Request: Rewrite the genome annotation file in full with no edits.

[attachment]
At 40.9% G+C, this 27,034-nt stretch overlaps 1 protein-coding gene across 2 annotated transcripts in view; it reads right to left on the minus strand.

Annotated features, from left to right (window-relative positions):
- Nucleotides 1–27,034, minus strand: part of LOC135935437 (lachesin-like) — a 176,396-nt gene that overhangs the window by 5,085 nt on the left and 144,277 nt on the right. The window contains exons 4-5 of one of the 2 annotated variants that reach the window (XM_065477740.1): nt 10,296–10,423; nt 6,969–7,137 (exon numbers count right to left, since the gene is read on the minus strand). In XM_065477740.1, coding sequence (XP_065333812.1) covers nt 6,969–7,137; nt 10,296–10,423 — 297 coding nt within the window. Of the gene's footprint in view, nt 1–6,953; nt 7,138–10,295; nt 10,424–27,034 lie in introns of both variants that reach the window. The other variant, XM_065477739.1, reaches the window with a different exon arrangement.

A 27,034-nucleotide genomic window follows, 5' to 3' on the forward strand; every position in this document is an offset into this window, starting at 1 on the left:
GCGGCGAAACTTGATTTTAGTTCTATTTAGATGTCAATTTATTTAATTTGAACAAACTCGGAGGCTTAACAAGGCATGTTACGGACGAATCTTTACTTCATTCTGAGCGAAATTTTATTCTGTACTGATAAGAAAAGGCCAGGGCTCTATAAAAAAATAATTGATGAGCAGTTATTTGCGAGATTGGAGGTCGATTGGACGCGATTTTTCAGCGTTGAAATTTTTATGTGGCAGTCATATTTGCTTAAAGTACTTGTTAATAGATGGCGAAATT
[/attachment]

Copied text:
At 40.9% G+C, this 27,034-nt stretch overlaps 1 protein-coding gene across 2 annotated transcripts in view; it reads right to left on the minus strand.

Annotated features, from left to right (window-relative positions):
- Nucleotides 1–27,034, minus strand: part of LOC135935437 (lachesin-like) — a 176,396-nt gene that overhangs the window by 5,085 nt on the left and 144,277 nt on the right. The window contains exons 4-5 of one of the 2 annotated variants that reach the window (XM_065477740.1): nt 10,296–10,423; nt 6,969–7,137 (exon numbers count right to left, since the gene is read on the minus strand). In XM_065477740.1, coding sequence (XP_065333812.1) covers nt 6,969–7,137; nt 10,296–10,423 — 297 coding nt within the window. Of the gene's footprint in view, nt 1–6,953; nt 7,138–10,295; nt 10,424–27,034 lie in introns of both variants that reach the window. The other variant, XM_065477739.1, reaches the window with a different exon arrangement.

A 27,034-nucleotide genomic window follows, 5' to 3' on the forward strand; every position in this document is an offset into this window, starting at 1 on the left:
GCGGCGAAACTTGATTTTAGTTCTATTTAGATGTCAATTTATTTAATTTGAACAAACTCGGAGGCTTAACAAGGCATGTTACGGACGAATCTTTACTTCATTCTGAGCGAAATTTTATTCTGTACTGATAAGAAAAGGCCAGGGCTCTATAAAAAAATAATTGATGAGCAGTTATTTGCGAGATTGGAGGTCGATTGGACGCGATTTTTCAGCGTTGAAATTTTTATGTGGCAGTCATATTTGCTTAAAGTACTTGTTAATAGATGGCGAAATT